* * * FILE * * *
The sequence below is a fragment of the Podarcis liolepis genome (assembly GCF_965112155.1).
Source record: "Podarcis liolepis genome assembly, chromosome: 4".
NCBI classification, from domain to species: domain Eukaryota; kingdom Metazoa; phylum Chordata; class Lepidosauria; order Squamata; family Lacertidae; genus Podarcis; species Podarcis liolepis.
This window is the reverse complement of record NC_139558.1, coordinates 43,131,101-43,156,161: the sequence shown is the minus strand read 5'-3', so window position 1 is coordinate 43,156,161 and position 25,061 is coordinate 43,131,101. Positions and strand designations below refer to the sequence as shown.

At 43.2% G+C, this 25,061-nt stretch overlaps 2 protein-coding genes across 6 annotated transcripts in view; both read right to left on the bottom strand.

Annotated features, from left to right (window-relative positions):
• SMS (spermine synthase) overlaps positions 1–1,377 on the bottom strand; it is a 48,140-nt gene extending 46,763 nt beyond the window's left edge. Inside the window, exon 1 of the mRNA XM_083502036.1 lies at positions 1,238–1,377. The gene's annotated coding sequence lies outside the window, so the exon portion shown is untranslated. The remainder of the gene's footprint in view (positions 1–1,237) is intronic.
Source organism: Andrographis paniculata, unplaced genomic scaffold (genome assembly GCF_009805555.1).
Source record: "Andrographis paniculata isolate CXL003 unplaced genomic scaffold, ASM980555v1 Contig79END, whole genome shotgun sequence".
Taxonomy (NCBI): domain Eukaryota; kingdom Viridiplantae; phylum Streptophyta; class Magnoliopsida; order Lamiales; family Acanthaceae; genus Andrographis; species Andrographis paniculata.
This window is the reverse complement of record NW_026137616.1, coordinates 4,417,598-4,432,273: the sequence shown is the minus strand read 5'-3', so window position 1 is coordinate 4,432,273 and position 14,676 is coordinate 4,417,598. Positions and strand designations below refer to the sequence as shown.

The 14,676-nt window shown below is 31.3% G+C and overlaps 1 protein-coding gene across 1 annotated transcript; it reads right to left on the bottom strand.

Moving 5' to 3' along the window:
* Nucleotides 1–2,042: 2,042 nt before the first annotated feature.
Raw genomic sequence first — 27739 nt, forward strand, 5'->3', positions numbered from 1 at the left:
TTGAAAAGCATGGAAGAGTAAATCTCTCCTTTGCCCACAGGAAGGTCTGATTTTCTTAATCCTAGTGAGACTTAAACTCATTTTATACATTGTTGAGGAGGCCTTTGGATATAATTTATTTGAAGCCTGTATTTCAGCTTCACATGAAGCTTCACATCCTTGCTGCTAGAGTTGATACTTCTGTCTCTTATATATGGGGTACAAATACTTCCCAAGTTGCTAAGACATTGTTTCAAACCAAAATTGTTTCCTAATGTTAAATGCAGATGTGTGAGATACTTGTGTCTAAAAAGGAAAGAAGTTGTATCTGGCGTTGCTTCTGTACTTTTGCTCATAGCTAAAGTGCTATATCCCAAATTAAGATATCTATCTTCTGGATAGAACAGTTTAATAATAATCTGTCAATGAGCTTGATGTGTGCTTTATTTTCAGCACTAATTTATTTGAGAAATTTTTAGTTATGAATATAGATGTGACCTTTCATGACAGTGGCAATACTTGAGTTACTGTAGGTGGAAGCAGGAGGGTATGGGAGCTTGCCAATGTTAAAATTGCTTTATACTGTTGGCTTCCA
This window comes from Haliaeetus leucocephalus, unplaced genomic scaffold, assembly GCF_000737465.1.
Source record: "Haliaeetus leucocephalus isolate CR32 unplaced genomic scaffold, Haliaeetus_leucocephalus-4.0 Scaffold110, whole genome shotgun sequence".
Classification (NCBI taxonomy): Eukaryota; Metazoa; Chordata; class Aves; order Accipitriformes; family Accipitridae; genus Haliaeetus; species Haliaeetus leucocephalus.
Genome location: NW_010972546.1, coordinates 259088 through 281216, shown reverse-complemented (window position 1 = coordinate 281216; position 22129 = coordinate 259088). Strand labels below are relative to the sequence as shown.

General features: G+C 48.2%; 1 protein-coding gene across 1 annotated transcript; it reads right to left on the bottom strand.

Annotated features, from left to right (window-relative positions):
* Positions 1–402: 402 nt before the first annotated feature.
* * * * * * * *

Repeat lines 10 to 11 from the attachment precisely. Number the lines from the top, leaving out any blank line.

Taxonomy (NCBI): domain Eukaryota; kingdom Viridiplantae; phylum Streptophyta; class Magnoliopsida; order Lamiales; family Acanthaceae; genus Andrographis; species Andrographis paniculata.
This window is the reverse complement of record NW_026137616.1, coordinates 4,417,598-4,432,273: the sequence shown is the minus strand read 5'-3', so window position 1 is coordinate 4,432,273 and position 14,676 is coordinate 4,417,598. Positions and strand designations below refer to the sequence as shown.